Literary City, Bookstore Desert
When Sarah McNally, the owner of McNally Jackson bookstore in Lower Manhattan, set out to open a second location, she went to a neighborhood with a sterling literary reputation, the home turf of writers from Edgar Allan Poe to Nora Ephron: the Upper West Side.
She was stopped by the skyscraper-high rents.
“They were unsustainable,” Ms. McNally said. “Small spaces for $40,000 or more each month. It was so disheartening.”
Rising rents in Manhattan have forced out many retailers, from pizza joints to flower shops. But the rapidly escalating cost of doing business there is also driving out bookstores, threatening the city’s sense of self as the center of the literary universe, the home of the publishing industry and a place that lures and nurtures authors and avid readers.
“Sometimes I feel as if I’m working in a field that’s disappearing right under my feet,” said the biographer and historian Robert Caro, who is a lifelong New Yorker.
The Rizzoli Bookstore was recently told that it would be forced to leave its grand space on 57th Street because the owners decided that the building would be demolished.
The Bank Street Bookstore in Morningside Heights announced in December that it would not renew its lease when it expires in February 2015, saying that it had lost money for the last decade. Both stores are scrambling to find new locations.
Independents like Coliseum Books, Shakespeare and Company on the Upper West Side, Endicott Booksellers and Murder Ink have all closed their doors.
In the past, those smaller stores were pushed out by superstores — a trend memorably depicted in the 1998 film “You’ve Got Mail” — leaving book lovers worried that someday, Manhattan would be dominated by chain bookstores.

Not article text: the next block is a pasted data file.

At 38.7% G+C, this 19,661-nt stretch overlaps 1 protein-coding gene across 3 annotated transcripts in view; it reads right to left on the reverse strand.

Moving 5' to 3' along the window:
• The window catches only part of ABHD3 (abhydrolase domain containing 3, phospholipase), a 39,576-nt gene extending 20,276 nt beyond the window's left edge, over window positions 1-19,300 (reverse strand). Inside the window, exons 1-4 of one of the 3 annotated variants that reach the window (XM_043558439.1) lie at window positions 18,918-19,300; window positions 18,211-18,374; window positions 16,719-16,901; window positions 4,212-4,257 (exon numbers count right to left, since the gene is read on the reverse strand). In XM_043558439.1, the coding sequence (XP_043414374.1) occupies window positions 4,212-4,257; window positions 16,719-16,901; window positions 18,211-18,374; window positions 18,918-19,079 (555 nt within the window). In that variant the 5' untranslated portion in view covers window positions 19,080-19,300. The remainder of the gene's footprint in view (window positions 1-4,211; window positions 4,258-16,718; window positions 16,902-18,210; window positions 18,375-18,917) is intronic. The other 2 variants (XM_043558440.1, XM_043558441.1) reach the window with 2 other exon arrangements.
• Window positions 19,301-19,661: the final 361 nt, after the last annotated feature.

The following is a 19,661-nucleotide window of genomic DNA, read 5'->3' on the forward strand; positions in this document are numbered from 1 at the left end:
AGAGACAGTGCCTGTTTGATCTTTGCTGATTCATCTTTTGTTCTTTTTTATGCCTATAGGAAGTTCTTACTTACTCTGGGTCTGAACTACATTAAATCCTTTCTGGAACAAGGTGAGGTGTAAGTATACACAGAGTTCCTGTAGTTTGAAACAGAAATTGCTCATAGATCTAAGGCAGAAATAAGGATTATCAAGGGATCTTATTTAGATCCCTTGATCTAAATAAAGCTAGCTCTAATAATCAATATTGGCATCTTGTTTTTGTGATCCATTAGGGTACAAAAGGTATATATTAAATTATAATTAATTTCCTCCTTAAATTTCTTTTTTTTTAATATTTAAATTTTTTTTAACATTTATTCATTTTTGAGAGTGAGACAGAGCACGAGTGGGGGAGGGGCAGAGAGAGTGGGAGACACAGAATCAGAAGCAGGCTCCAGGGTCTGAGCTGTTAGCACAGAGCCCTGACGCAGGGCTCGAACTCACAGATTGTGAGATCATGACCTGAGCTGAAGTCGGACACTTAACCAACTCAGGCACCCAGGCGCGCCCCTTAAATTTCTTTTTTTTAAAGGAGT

But now the chain stores are shutting down, too. Since 2007, five Barnes & Noble stores throughout Manhattan have closed, including its former flagship store on Fifth Avenue and 18th Street, which was shuttered in January. Five Borders stores in Manhattan were closed in 2011 when the chain went bankrupt, vacating huge spaces on Park Avenue, near Penn Station and in the Shops at Columbus Circle.
State data reveals that from 2000 to 2012, the number of bookstores in Manhattan fell almost 30 percent, to 106 stores from 150. Jobs, naturally, have suffered as well: Annual employment in bookstores has decreased 46 percent during that period, according to the state’s Department of Labor.
The closings have alarmed preservationists, publishers and authors, who said the fading away of bookstores amounted to a crisis that called for intervention from the newly minted mayor of New York City, Bill de Blasio, who has vowed to offer greater support to small businesses.
Mr. Caro said in an interview that he is heartbroken by the loss of bookstores from Manhattan, calling it “a profoundly significant and depressing indication of where our culture is.”
“How can Manhattan be a cultural or literary center of the world when the number of bookstores has become so insignificant?” he asked. “You really say, has nobody in city government ever considered this and what can be done about it?”
With the closing of several Barnes & Noble and Borders stores, it is difficult to shop for new books in Midtown, the same neighborhood that houses Hachette Book Group, HarperCollins, Simon & Schuster and much of Penguin Random House.